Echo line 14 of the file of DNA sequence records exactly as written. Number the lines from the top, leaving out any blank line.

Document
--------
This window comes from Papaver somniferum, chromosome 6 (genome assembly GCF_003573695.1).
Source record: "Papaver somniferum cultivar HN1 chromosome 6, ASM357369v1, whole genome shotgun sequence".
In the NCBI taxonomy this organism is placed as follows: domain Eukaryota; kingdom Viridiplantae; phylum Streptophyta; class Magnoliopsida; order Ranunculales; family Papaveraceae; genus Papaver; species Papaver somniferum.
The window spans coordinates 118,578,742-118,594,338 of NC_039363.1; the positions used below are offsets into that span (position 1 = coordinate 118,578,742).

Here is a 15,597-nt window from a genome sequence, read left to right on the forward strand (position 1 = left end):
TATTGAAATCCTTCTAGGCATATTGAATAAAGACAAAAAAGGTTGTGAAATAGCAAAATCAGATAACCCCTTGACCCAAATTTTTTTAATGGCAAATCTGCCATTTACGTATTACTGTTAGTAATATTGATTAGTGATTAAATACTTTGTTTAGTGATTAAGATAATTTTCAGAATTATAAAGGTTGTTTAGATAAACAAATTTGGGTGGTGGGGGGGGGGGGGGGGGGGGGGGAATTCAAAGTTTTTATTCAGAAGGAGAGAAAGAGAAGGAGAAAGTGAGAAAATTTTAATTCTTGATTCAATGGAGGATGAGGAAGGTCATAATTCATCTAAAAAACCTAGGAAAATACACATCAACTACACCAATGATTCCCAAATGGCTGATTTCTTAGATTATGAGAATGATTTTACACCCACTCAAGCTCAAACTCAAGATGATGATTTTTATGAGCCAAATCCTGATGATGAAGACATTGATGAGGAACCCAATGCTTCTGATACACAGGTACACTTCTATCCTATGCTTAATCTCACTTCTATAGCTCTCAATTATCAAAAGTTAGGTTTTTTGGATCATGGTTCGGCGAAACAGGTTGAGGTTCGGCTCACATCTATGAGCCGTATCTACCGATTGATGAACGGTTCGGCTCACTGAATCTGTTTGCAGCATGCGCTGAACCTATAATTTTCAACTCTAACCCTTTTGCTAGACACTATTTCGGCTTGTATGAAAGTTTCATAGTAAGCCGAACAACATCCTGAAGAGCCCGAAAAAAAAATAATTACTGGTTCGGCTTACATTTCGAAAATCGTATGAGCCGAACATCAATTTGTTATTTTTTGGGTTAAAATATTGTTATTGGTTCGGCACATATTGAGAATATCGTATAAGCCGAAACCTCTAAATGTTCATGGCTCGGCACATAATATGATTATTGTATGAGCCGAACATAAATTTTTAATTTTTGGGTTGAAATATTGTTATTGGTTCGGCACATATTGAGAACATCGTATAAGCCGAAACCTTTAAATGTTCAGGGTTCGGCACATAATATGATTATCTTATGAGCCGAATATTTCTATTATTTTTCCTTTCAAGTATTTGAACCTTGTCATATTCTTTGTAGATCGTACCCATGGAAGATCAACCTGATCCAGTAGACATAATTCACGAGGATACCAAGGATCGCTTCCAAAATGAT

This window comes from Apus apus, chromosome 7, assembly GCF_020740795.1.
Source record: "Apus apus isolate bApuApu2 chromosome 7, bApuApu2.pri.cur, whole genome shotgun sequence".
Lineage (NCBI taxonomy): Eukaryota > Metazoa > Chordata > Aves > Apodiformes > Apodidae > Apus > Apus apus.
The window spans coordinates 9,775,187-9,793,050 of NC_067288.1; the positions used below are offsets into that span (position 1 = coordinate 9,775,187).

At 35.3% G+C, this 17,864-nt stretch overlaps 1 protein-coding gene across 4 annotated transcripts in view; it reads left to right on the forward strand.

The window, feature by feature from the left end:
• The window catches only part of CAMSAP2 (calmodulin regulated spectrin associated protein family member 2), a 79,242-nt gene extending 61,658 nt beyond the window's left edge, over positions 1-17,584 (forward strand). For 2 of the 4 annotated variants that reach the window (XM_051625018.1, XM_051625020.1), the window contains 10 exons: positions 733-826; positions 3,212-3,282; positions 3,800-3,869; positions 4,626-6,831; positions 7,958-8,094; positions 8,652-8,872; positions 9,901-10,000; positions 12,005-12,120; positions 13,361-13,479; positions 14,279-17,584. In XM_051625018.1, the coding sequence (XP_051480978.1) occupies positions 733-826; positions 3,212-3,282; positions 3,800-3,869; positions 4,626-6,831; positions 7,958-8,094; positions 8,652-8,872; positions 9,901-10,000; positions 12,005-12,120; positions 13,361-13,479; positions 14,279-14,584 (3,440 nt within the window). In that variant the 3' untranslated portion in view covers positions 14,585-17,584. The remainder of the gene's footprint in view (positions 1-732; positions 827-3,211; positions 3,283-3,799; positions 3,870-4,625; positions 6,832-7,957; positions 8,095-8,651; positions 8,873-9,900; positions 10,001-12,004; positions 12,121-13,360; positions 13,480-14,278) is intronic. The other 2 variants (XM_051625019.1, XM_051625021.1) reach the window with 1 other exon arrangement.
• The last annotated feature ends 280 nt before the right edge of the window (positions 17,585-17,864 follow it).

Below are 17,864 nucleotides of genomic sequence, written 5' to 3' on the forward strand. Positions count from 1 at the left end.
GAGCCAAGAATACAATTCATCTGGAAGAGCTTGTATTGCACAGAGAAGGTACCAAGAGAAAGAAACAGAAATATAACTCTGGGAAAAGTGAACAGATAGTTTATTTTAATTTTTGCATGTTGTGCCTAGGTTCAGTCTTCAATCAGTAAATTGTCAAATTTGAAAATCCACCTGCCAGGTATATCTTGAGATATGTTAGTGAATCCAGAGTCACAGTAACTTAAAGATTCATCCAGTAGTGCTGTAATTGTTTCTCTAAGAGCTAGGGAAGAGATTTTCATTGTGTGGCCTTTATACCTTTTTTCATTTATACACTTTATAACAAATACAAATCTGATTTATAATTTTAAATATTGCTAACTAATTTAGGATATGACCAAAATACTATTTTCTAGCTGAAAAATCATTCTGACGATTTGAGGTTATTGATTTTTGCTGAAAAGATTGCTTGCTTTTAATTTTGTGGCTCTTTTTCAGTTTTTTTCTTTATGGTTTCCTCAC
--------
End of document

• The last annotated feature ends 280 nt before the right edge of the window (positions 17,585-17,864 follow it).